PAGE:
Black Boy

Pub/bar in/near Stepney Green, existed between the 1750s and 1996

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Pub/bar · Stepney Green · E1 ·
September
16
2018

The Black Boy public house stood on the Mile End Road.

The original Black Boy pub.
This pub was present by 1750; in 1856, listed as 9½ Mile End Road but at 179 Mile End Road in 1910. It was re-built in its present form in 1904 at the time of the construction of Stepney Green Station. The pub closed in c.1996 and the building now houses two fast food outlets (2006). It also traded as the Farmers Arms in the 1940s and as Fifth Avenue in its final years.

From 137 Mile End Road to the Black Boy Tavern, the houses are all pulled down in 1902 for the construction of the Whitechapel & Bow Railway.

Until 1902, the pub had an alleyway connecting it to the mysterious XX Place.


Main source: Black Boy Public House , 169 Mile End Road, Mile End, East Londo
Further citations and sources


xxx

The original Black Boy pub.
User unknown/public domain


Brian Bigwood
Brian Bigwood   
Added: 27 Mar 2018 14:53 GMT   
IP: 79.73.72.51
2:1:83679
Post by Brian Bigwood: Odessa Street, SE16

My mother Doris Bigwood and her family lived in Odessa Street until they were bombed out and moved to Sidcup. My grandfather worked as lighterman in the local docks and was named Walter Edward Bigwood. I believe there were 13 children and their motherâ??s surname was Hunt.
I would love to know if anyone is related or even knew the family. If so, please get in touch.

Jan
Jan   
Added: 15 Mar 2018 09:39 GMT   
IP: 92.30.46.73
2:2:83679
Post by Jan: Kerbela Street, E2

My grandparents lived in Kerbela Street many years ago when they were terraced houses. My memory of the street is one long street with these strange wrought iron things outside - which I now know as boot scrapers. The house inside was fairly large, but I was a child. Loo was outside. Shame they knocked the terraces down and build a huge housing estate, but that?s progress I suppose. Does anyone know the origin of the name Kerbela?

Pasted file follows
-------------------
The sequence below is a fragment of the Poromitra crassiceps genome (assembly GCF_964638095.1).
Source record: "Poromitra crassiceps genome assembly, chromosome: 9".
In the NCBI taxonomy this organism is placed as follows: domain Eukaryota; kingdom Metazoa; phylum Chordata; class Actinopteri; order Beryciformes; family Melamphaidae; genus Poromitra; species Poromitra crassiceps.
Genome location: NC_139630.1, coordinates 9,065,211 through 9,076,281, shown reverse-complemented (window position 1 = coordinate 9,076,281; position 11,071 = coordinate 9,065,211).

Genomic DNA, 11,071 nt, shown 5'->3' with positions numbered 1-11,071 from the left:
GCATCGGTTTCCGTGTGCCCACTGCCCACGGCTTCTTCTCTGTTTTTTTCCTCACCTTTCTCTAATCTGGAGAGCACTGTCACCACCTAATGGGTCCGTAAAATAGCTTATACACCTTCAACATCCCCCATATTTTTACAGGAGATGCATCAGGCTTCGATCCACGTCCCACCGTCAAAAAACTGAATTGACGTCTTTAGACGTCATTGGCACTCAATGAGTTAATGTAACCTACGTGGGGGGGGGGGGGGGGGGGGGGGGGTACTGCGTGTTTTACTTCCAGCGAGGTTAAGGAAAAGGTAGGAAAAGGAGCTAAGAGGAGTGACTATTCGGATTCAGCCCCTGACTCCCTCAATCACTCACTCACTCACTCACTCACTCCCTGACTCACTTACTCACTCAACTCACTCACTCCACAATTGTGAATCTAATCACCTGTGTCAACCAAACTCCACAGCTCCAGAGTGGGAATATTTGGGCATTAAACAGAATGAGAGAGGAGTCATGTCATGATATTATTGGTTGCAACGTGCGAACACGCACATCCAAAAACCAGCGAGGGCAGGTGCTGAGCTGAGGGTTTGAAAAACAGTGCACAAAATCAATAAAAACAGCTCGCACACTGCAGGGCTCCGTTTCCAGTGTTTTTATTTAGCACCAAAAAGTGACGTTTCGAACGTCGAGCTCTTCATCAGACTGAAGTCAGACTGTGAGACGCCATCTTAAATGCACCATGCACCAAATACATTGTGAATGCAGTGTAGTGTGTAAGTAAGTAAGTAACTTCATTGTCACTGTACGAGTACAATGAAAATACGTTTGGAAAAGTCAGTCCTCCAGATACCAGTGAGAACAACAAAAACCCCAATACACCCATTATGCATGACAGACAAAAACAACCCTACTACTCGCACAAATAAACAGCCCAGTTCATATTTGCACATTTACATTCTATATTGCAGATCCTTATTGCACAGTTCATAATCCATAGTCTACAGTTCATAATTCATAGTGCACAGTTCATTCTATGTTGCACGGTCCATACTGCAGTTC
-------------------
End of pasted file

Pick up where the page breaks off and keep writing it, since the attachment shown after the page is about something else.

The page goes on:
Sandy Tarrant
Sandy Tarrant   
Added: 16 Nov 2017 06:03 GMT   
IP: 60.225.230.107
2:3:83679
Post by Sandy Tarrant: Monier Road, E3

My grandparents, James Isaac and Mary Ann Johnson ran a grocer’s shop at 122 Monier Road, Bow from the early 1900s to about 1935 or so.

VIEW THE STEPNEY GREEN AREA IN THE 1750s
The 1750 Rocque map is bounded by Sudbury (NW), Snaresbrook (NE), Eltham (SE) and Hampton Court (SW).
Outside these bounds, the 1750 map does not display.

VIEW THE STEPNEY GREEN AREA IN THE 1800s
The 1800 mapping is bounded by Stanmore (NW), Woodford (NE), Bromley (SE) and Hampton Court (SW).
Outside these bounds, the 1800 map does not display.

VIEW THE STEPNEY GREEN AREA IN THE 1830s
The 1830 mapping is bounded by West Hampstead (NW), Hackney (NE), Greenwich (SE) and Chelsea (SW).
Outside these bounds, the 1830 map does not display.

VIEW THE STEPNEY GREEN AREA IN THE 1860s
The 1860 mapping is bounded by Brent Cross (NW), Stratford (NE), Greenwich (SE) and Hammermith (SW).
Outside these bounds, the 1860 map does not display.

VIEW THE STEPNEY GREEN AREA IN THE 1900s
The 1900 mapping covers all of the London area.

 

Stepney Green

Stepney Green tube station lies on the corner of Mile End Road and Globe Road in the Stepney neighbourhood of east London.

The station was opened in 1902 by the Whitechapel and Bow Railway, a joint venture between the District Railway and the London, Tilbury and Southend Railway. The new railway connected the District Railway at Whitechapel with the London, Tilbury and Southend at Bow.

Electrified District Railway services started in 1905. Hammersmith and City line services (then part of the Metropolitan line) started in 1936. The station passed to London Underground in 1950.

The layout and design of the station is largely unchanged with many original features intact.
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